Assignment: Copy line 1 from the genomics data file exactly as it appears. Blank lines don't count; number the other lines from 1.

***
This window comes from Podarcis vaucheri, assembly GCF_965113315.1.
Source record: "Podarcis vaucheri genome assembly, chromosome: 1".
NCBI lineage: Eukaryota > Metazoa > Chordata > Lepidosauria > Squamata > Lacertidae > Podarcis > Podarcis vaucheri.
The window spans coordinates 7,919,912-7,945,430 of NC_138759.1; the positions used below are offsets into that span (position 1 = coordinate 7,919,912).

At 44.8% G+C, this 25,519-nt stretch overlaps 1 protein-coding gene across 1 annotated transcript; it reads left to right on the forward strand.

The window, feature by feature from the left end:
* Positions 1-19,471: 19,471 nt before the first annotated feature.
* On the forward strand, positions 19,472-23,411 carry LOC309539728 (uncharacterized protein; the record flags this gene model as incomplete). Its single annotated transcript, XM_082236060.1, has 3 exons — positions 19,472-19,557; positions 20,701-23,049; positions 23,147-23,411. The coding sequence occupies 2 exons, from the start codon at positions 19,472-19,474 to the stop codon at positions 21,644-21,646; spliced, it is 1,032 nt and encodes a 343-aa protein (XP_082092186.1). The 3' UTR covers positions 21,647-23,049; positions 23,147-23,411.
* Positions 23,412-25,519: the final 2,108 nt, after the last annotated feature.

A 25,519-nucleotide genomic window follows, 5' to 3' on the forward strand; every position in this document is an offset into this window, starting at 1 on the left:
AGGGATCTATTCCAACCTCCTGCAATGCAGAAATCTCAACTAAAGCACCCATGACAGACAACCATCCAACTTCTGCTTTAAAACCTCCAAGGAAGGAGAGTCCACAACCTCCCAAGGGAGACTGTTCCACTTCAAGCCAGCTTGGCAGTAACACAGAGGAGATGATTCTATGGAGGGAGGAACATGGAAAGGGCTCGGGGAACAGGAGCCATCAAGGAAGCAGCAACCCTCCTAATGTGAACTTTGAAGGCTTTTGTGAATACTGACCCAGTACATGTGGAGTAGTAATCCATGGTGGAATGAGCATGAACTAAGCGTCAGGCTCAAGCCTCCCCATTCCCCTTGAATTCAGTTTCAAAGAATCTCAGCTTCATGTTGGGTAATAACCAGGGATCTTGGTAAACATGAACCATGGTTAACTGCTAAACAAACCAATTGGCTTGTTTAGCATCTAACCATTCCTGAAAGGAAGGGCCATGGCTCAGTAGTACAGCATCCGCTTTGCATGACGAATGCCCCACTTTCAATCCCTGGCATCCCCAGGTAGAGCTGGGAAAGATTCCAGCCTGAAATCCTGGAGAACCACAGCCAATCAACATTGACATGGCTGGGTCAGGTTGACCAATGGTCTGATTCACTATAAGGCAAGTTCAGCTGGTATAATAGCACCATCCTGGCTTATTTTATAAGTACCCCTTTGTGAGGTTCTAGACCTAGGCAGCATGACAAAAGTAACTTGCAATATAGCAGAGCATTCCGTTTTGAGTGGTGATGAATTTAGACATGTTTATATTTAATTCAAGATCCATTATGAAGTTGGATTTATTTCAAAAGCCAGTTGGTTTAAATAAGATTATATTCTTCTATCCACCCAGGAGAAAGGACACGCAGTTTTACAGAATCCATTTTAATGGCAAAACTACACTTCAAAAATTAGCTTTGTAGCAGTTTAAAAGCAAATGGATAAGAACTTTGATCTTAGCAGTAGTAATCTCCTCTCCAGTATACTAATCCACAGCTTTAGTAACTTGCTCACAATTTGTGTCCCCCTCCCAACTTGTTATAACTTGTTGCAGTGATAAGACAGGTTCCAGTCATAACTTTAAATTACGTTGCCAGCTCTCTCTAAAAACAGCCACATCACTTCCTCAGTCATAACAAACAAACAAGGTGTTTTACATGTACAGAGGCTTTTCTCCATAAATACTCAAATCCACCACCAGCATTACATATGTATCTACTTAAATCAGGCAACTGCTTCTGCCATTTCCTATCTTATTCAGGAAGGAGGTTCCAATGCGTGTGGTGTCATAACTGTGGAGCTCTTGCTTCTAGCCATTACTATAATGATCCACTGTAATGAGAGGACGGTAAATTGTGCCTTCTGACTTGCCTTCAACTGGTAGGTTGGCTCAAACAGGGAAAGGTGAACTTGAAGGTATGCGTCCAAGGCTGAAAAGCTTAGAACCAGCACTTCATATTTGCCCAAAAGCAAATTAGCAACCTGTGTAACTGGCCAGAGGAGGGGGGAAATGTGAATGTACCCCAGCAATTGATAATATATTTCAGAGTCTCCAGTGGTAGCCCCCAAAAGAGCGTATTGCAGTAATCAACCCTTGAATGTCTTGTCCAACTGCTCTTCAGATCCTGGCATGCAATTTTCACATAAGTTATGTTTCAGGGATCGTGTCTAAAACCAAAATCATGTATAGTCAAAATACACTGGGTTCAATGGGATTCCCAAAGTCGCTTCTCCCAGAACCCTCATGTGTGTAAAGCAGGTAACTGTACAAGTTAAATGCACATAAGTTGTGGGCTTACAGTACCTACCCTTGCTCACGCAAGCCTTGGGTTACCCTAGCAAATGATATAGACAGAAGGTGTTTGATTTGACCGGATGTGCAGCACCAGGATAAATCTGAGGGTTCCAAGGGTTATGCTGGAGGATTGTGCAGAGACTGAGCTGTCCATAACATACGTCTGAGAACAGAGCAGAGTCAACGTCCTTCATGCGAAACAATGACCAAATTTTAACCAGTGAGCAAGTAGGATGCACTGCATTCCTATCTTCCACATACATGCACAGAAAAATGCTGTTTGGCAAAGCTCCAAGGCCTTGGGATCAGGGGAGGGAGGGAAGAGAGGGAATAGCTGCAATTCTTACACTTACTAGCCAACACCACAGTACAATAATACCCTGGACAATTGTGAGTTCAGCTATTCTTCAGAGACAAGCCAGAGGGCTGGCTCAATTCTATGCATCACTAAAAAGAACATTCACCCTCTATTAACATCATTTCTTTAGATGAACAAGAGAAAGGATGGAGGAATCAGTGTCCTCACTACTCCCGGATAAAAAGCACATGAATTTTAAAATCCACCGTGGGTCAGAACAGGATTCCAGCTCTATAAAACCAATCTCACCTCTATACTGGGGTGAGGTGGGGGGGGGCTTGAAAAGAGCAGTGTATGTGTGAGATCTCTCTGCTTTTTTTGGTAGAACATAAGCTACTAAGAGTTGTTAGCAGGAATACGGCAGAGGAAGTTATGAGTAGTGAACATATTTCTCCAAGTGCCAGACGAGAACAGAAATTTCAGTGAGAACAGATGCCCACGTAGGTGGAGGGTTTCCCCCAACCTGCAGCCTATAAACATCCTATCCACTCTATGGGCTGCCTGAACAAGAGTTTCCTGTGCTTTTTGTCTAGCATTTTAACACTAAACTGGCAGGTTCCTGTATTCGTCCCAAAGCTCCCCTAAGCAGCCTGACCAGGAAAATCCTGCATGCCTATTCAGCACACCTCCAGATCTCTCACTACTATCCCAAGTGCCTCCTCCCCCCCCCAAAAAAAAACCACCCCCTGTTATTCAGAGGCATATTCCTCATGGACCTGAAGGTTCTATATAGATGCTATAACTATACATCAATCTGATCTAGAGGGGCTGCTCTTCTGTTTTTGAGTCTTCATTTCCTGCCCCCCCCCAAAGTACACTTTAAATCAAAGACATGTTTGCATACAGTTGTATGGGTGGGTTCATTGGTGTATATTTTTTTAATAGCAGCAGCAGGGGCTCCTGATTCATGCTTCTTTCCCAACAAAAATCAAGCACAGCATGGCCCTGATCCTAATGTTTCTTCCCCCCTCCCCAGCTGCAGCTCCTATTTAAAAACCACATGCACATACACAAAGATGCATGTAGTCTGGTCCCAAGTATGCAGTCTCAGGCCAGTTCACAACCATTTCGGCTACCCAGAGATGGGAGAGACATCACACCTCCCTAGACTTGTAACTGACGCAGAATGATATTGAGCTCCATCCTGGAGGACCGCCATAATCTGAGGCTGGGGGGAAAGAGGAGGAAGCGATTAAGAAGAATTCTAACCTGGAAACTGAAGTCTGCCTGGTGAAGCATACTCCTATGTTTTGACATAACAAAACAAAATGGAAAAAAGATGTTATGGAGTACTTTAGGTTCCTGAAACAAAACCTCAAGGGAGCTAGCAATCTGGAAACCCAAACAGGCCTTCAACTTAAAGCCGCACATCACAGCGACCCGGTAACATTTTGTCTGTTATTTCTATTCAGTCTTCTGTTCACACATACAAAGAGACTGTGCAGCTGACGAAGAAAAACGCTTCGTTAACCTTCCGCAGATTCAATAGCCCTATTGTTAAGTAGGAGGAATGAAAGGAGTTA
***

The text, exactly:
This window comes from Podarcis vaucheri, assembly GCF_965113315.1.